Dibiterie, a Senegalese word of French origin magnified by the Hausa ethnic group.
Dibiteria , Dibi Haoussa, these words mean nothing to you? Yet it is a real institution in the land of Teranga. The invention of the word "Dibiterie" is attributed to Leopold Sedar Senghor , the illustrious poet and first President of Senegal. Indeed, the dibiterie (from the word "debit") designates these small local gargottes where meat grilled over a wood fire is served. Thus the diminutive "dibi" therefore designates the meat served there by the dibitier. Nowadays, the dibi is elevated to the level of the art of grilling. In Senegal, these are the " Hausa "who enjoy the reputation of being experts in dibi. Many of them are from the sub-region and have brought the famous spice blends which give this special taste. When it comes to grilling, each country has its specialty and its particularities:
- Choukouya in Ivory Coast
- Chachenga in Benin
- Suya or Soya : Niger, Nigeria, Cameroon
- Kamundele, Ntaba : Congo etc ...
The list is far from being exhaustive !
It is interesting to note that depending on the terroirs, the spice blends vary and have very different taste profiles. Combinations with different meats: mutton, lamb, beef, chicken or goat give very interesting results. Impossible to establish a hierarchy, it is a matter of taste. Some mixtures have a predominance of peanuts, for others notes of penja pepper, rings, chilli ...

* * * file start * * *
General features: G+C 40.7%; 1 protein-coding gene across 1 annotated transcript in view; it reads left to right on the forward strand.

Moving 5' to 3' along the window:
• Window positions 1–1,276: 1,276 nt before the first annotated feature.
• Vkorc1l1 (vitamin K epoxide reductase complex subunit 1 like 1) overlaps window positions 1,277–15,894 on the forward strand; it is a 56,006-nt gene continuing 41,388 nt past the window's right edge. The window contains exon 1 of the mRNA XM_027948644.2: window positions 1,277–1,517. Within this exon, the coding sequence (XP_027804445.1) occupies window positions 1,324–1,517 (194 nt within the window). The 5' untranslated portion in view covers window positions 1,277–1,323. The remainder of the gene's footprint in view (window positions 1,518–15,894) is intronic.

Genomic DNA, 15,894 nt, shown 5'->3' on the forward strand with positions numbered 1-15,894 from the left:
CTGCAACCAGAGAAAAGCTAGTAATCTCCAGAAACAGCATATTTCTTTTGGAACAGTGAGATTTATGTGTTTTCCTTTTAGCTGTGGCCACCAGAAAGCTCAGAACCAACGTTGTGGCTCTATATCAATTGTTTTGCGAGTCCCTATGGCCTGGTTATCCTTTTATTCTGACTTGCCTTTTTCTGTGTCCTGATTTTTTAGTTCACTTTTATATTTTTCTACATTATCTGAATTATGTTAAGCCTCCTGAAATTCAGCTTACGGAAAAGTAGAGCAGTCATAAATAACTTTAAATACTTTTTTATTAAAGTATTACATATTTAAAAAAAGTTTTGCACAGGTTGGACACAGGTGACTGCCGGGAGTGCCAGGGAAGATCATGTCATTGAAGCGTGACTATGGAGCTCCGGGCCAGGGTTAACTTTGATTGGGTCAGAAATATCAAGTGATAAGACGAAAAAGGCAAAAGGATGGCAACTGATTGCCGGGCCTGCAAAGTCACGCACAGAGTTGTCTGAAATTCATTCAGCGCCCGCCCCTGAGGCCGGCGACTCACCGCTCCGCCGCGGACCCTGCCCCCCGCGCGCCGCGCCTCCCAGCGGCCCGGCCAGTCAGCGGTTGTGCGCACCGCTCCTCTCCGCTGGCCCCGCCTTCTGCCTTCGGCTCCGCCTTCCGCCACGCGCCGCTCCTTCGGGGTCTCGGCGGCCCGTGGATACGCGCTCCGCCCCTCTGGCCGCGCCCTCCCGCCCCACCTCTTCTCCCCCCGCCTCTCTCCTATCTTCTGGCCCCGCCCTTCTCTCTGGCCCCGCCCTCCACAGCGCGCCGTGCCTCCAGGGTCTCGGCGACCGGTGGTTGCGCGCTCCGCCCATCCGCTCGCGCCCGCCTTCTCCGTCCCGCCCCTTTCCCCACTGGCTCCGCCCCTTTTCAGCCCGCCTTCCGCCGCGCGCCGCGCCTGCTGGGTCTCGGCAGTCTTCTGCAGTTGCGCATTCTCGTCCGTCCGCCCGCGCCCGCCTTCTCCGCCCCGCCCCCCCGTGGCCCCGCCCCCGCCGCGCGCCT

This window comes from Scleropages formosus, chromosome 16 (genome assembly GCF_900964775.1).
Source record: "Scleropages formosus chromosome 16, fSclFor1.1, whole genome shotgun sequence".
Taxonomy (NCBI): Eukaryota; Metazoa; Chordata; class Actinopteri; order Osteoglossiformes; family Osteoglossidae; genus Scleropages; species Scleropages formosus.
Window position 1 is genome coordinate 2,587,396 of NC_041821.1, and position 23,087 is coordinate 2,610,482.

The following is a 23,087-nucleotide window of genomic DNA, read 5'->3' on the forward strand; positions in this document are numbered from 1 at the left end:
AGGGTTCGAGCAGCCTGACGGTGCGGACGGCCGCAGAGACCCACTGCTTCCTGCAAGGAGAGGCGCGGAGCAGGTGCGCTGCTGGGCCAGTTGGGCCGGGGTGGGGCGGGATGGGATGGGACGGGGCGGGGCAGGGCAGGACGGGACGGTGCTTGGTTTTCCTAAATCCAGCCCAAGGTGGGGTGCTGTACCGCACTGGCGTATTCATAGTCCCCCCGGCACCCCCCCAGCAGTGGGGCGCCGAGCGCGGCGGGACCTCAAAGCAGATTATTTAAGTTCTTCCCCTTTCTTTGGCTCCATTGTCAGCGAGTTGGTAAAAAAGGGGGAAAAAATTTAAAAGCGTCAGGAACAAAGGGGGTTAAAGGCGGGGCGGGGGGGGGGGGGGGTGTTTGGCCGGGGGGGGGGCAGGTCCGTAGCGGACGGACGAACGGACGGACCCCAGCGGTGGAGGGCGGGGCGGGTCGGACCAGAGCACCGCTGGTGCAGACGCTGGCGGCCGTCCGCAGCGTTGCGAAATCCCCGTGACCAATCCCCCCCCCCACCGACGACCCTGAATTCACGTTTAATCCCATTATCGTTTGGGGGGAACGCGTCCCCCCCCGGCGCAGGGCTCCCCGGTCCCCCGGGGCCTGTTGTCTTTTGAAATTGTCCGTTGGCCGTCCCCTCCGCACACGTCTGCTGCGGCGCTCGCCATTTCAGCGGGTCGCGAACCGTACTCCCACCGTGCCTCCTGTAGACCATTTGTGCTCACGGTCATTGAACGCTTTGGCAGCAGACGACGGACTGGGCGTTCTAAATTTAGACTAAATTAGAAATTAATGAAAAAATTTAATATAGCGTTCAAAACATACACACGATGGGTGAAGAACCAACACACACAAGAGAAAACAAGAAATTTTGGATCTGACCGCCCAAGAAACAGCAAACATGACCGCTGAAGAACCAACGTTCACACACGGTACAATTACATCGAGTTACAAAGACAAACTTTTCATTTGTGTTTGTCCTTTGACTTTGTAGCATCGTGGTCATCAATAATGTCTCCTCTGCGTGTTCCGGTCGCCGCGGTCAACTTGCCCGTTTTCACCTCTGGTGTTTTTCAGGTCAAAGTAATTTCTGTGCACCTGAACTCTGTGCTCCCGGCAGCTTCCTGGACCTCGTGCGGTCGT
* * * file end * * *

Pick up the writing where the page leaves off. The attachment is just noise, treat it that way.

Dibiterie, a reflection of the evolution of Senegalese society.
Do not be surprised if you are served your meat wrapped in a "bag of cement", it is part of the charm, not to say the ritual. In reality, it is kraft flour bags collected from friends bakers. Some will tell you that it gives you taste, for my part, I would say that we do with the means at hand. It's heat resistant and suitable for food contact so why not? Thus, when the meat is ready, it is simply kept by the fireside wrapped in order to retain the heat and above all to keep it tender and juicy.
What I love about dibiteries is eating there. Meet there in the evening after "Timiss" (evening prayer) and you will attend an anthology of Senegalese nightlife: a group of friends glued to their phones, the dredgers who invite their suitors, the fathers of families coming to each other. refuel alone, party animals ... The heat of the place will make you sweat profusely but fortunately cold drinks are never far away. With a full stomach, we become lucid again, we realize that the country is changing quickly ... too quickly. Dibiteries are more and more modern, more and more connected. My fear ? Let this simple specialty become more complex. It is our anti-fastfood, the "slow food" in short.
Some brands can sell up to 200 sheep per day! In terms of price, there is something for everyone. For example, the excellent liver dibi costs around 3000 FCFA the equivalent of 4.50 €, for less than 10 € or 10,000 FCFA we will prepare 1 kilo of meat for you! For the equivalent of 80 € you will have the luxury of eating ... a whole sheep! For Westerners these prices are derisory, nevertheless they remain quite high in a country where the average salary is € 127 monthly.
Nostalgic, the African diaspora is reclaiming its culinary culture with pride . Ethnic businesses are flourishing and purchasing behavior increasingly community-based. Sharing, the need to transmit values to the younger generations? In any case, long live Africa, long live African cuisine!